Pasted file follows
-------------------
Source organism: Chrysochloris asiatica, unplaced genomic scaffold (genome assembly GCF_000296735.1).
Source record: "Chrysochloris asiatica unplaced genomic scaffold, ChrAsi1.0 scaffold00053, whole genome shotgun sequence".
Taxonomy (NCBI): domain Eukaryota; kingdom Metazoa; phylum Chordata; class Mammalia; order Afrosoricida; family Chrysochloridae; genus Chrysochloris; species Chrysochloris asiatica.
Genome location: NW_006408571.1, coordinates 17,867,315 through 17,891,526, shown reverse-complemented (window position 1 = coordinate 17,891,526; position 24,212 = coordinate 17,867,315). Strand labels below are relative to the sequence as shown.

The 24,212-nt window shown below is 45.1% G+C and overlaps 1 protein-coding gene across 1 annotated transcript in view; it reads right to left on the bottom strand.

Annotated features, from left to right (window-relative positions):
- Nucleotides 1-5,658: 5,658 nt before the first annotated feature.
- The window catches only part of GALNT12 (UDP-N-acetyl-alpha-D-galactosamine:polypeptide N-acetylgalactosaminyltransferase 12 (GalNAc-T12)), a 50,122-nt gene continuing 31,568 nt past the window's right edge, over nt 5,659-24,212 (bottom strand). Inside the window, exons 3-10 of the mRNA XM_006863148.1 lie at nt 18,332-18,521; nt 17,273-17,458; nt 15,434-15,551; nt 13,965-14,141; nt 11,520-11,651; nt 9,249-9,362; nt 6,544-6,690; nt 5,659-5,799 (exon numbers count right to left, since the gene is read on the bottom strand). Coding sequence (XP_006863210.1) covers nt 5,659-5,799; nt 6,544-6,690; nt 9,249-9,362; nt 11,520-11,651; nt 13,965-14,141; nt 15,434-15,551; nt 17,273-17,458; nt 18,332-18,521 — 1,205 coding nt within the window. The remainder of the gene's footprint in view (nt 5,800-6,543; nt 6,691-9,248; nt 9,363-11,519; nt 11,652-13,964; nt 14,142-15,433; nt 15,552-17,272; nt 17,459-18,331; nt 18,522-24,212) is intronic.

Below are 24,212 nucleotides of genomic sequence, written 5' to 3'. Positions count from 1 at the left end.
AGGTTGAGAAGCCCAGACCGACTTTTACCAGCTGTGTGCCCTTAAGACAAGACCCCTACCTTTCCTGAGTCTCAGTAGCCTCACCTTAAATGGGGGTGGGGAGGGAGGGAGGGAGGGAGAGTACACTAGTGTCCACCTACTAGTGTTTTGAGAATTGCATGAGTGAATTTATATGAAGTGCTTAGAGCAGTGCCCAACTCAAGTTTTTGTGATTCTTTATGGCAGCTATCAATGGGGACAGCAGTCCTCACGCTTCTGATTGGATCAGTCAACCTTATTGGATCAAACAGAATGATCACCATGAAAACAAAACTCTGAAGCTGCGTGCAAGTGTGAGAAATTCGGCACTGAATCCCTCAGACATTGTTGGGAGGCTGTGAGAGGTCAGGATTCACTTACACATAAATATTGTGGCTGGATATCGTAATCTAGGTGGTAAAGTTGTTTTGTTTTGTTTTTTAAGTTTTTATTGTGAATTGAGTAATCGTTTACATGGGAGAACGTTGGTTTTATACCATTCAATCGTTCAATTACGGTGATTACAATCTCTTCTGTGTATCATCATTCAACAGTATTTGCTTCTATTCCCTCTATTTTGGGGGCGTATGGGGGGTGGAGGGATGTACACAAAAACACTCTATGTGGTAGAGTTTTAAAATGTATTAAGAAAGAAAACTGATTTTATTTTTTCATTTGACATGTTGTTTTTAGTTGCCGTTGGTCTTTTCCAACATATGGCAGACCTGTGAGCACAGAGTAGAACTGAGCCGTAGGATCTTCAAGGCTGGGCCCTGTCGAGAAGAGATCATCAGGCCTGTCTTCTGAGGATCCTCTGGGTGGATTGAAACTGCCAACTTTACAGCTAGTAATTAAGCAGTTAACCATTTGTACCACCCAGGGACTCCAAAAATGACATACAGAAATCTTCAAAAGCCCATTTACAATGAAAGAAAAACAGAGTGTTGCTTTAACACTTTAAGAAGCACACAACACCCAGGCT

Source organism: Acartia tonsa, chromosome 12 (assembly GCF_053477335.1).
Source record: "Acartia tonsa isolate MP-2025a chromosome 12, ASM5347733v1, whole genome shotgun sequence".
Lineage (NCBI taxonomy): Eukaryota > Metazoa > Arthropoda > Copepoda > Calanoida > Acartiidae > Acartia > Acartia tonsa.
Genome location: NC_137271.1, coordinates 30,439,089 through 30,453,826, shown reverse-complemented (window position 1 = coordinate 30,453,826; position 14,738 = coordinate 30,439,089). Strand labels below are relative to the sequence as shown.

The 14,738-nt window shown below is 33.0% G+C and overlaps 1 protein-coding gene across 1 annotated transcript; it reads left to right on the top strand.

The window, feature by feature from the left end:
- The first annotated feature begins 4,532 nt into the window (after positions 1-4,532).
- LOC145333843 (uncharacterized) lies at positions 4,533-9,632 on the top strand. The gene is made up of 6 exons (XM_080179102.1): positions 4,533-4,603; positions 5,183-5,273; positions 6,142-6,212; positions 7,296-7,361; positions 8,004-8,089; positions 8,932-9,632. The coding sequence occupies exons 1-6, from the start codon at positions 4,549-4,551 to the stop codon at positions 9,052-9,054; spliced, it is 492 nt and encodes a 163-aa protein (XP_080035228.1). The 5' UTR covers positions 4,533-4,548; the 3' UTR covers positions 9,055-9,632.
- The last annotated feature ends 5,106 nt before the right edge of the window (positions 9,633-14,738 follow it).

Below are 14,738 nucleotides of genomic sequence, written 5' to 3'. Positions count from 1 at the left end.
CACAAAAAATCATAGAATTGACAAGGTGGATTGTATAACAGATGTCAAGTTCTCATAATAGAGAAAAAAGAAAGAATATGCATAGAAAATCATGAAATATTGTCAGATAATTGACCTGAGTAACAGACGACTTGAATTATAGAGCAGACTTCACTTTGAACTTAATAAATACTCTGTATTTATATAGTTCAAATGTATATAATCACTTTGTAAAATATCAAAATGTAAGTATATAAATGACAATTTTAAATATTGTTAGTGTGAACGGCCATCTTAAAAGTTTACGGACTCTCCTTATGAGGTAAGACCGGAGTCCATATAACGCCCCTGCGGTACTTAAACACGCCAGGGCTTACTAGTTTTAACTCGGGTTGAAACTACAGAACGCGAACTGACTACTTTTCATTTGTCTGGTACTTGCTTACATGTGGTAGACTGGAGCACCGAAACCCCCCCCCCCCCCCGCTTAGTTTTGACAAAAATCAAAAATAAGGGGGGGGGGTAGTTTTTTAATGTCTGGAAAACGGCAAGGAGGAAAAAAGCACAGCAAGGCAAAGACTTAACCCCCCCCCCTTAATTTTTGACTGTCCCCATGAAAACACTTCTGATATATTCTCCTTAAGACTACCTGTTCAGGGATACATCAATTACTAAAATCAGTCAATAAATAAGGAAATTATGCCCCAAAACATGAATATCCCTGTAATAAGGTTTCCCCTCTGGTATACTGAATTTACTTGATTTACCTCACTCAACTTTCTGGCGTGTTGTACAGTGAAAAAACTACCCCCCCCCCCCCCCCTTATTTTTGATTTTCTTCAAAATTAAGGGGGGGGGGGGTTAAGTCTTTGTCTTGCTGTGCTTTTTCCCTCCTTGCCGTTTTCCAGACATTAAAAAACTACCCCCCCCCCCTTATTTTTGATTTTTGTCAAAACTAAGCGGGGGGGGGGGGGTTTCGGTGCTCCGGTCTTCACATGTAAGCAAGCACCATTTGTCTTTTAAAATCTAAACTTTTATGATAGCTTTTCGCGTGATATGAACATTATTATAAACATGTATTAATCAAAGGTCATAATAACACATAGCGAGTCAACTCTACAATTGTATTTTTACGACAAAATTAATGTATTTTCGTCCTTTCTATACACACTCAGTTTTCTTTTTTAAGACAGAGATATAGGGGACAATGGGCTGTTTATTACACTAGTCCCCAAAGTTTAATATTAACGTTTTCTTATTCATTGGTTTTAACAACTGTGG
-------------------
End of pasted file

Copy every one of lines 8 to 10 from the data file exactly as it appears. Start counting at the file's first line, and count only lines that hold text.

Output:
- The window catches only part of GALNT12 (UDP-N-acetyl-alpha-D-galactosamine:polypeptide N-acetylgalactosaminyltransferase 12 (GalNAc-T12)), a 50,122-nt gene continuing 31,568 nt past the window's right edge, over nt 5,659-24,212 (bottom strand). Inside the window, exons 3-10 of the mRNA XM_006863148.1 lie at nt 18,332-18,521; nt 17,273-17,458; nt 15,434-15,551; nt 13,965-14,141; nt 11,520-11,651; nt 9,249-9,362; nt 6,544-6,690; nt 5,659-5,799 (exon numbers count right to left, since the gene is read on the bottom strand). Coding sequence (XP_006863210.1) covers nt 5,659-5,799; nt 6,544-6,690; nt 9,249-9,362; nt 11,520-11,651; nt 13,965-14,141; nt 15,434-15,551; nt 17,273-17,458; nt 18,332-18,521 — 1,205 coding nt within the window. The remainder of the gene's footprint in view (nt 5,800-6,543; nt 6,691-9,248; nt 9,363-11,519; nt 11,652-13,964; nt 14,142-15,433; nt 15,552-17,272; nt 17,459-18,331; nt 18,522-24,212) is intronic.

Below are 24,212 nucleotides of genomic sequence, written 5' to 3'. Positions count from 1 at the left end.
AGGTTGAGAAGCCCAGACCGACTTTTACCAGCTGTGTGCCCTTAAGACAAGACCCCTACCTTTCCTGAGTCTCAGTAGCCTCACCTTAAATGGGGGTGGGGAGGGAGGGAGGGAGGGAGAGTACACTAGTGTCCACCTACTAGTGTTTTGAGAATTGCATGAGTGAATTTATATGAAGTGCTTAGAGCAGTGCCCAACTCAAGTTTTTGTGATTCTTTATGGCAGCTATCAATGGGGACAGCAGTCCTCACGCTTCTGATTGGATCAGTCAACCTTATTGGATCAAACAGAATGATCACCATGAAAACAAAACTCTGAAGCTGCGTGCAAGTGTGAGAAATTCGGCACTGAATCCCTCAGACATTGTTGGGAGGCTGTGAGAGGTCAGGATTCACTTACACATAAATATTGTGGCTGGATATCGTAATCTAGGTGGTAAAGTTGTTTTGTTTTGTTTTTTAAGTTTTTATTGTGAATTGAGTAATCGTTTACATGGGAGAACGTTGGTTTTATACCATTCAATCGTTCAATTACGGTGATTACAATCTCTTCTGTGTATCATCATTCAACAGTATTTGCTTCTATTCCCTCTATTTTGGGGGCGTATGGGGGGTGGAGGGATGTACACAAAAACACTCTATGTGGTAGAGTTTTAAAATGTATTAAGAAAGAAAACTGATTTTATTTTTTCATTTGACATGTTGTTTTTAGTTGCCGTTGGTCTTTTCCAACATATGGCAGACCTGTGAGCACAGAGTAGAACTGAGCCGTAGGATCTTCAAGGCTGGGCCCTGTCGAGAAGAGATCATCAGGCCTGTCTTCTGAGGATCCTCTGGGTGGATTGAAACTGCCAACTTTACAGCTAGTAATTAAGCAGTTAACCATTTGTACCACCCAGGGACTCCAAAAATGACATACAGAAATCTTCAAAAGCCCATTTACAATGAAAGAAAAACAGAGTGTTGCTTTAACACTTTAAGAAGCACACAACACCCAGGCT